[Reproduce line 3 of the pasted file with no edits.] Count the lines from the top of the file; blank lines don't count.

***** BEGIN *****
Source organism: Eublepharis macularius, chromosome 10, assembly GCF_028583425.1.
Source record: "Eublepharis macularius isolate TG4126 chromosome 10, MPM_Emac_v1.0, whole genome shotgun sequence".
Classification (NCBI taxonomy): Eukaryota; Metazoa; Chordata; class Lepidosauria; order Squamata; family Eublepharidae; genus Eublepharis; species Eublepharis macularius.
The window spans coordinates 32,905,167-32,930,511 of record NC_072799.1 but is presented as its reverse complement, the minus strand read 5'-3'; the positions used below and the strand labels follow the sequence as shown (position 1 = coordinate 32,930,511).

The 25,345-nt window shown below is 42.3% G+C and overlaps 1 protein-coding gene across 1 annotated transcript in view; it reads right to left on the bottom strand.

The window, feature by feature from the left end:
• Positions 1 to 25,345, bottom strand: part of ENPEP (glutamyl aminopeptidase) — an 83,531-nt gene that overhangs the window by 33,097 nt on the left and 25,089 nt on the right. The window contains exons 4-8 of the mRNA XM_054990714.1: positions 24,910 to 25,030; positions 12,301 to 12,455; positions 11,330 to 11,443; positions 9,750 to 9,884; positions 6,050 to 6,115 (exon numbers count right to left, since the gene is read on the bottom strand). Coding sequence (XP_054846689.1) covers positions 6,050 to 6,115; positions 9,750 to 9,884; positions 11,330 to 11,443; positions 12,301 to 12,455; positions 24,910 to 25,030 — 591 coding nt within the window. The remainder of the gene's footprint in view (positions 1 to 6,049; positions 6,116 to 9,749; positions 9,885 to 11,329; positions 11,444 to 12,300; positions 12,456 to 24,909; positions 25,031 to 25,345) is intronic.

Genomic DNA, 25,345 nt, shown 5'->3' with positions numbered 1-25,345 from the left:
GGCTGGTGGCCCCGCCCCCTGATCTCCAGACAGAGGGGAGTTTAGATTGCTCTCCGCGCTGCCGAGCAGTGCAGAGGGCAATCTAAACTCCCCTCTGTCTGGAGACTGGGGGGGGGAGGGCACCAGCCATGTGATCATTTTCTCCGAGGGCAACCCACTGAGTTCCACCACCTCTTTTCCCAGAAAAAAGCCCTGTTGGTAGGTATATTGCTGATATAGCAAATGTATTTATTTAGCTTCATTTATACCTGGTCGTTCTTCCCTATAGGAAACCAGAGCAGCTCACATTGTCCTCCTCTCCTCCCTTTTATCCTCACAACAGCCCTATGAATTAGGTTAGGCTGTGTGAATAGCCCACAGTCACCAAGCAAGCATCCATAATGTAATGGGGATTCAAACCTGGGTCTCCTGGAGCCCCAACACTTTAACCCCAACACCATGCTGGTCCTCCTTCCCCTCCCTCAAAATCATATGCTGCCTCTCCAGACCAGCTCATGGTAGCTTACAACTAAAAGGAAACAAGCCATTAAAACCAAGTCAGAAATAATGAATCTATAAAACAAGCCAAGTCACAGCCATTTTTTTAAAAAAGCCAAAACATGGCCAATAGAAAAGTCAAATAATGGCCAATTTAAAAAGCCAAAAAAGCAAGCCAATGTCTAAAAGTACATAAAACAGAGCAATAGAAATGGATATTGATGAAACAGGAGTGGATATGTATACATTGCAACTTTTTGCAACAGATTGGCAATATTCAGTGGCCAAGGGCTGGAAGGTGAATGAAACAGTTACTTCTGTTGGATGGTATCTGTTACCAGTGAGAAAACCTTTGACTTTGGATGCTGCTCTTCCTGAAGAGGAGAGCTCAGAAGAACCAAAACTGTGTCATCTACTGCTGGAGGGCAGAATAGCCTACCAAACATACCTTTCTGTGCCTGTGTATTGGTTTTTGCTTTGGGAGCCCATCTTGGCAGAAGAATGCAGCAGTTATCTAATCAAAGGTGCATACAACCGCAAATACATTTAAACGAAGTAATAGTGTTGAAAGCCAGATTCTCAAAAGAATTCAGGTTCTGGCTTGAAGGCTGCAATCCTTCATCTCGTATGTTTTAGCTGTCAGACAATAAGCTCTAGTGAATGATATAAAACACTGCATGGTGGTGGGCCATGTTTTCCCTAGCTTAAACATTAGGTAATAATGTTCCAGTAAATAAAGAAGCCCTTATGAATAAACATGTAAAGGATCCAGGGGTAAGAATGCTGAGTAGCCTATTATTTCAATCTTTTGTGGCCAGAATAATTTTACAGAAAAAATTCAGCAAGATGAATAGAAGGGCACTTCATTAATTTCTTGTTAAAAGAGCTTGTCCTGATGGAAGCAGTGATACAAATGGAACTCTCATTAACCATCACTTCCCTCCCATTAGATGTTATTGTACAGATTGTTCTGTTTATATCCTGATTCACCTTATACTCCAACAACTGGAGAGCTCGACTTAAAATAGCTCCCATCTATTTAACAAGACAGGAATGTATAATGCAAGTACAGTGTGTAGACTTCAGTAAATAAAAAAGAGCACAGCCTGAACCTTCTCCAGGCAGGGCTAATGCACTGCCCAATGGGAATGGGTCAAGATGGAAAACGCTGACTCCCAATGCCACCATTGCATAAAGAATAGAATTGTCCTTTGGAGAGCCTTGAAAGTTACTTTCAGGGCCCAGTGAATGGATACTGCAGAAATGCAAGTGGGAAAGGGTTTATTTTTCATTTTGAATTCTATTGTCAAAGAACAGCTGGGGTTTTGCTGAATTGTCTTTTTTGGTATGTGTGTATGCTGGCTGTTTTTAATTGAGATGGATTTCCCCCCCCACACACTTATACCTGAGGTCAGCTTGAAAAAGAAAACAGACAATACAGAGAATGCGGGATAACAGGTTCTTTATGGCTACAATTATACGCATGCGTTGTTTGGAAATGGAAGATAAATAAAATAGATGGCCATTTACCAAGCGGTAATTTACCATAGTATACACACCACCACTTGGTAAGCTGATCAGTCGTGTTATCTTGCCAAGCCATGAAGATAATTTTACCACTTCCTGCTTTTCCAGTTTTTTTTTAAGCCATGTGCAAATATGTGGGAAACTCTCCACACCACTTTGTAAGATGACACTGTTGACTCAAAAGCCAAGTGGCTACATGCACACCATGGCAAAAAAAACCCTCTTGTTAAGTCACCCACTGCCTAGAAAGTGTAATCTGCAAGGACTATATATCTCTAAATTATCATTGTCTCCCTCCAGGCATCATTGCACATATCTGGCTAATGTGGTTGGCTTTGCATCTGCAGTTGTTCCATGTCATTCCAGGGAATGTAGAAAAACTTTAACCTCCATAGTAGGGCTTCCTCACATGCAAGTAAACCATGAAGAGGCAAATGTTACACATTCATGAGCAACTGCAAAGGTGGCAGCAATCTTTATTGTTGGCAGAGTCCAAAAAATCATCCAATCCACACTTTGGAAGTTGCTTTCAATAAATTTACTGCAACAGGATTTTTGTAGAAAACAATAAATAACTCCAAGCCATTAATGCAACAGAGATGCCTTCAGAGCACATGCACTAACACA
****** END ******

Classification (NCBI taxonomy): Eukaryota; Metazoa; Chordata; class Lepidosauria; order Squamata; family Eublepharidae; genus Eublepharis; species Eublepharis macularius.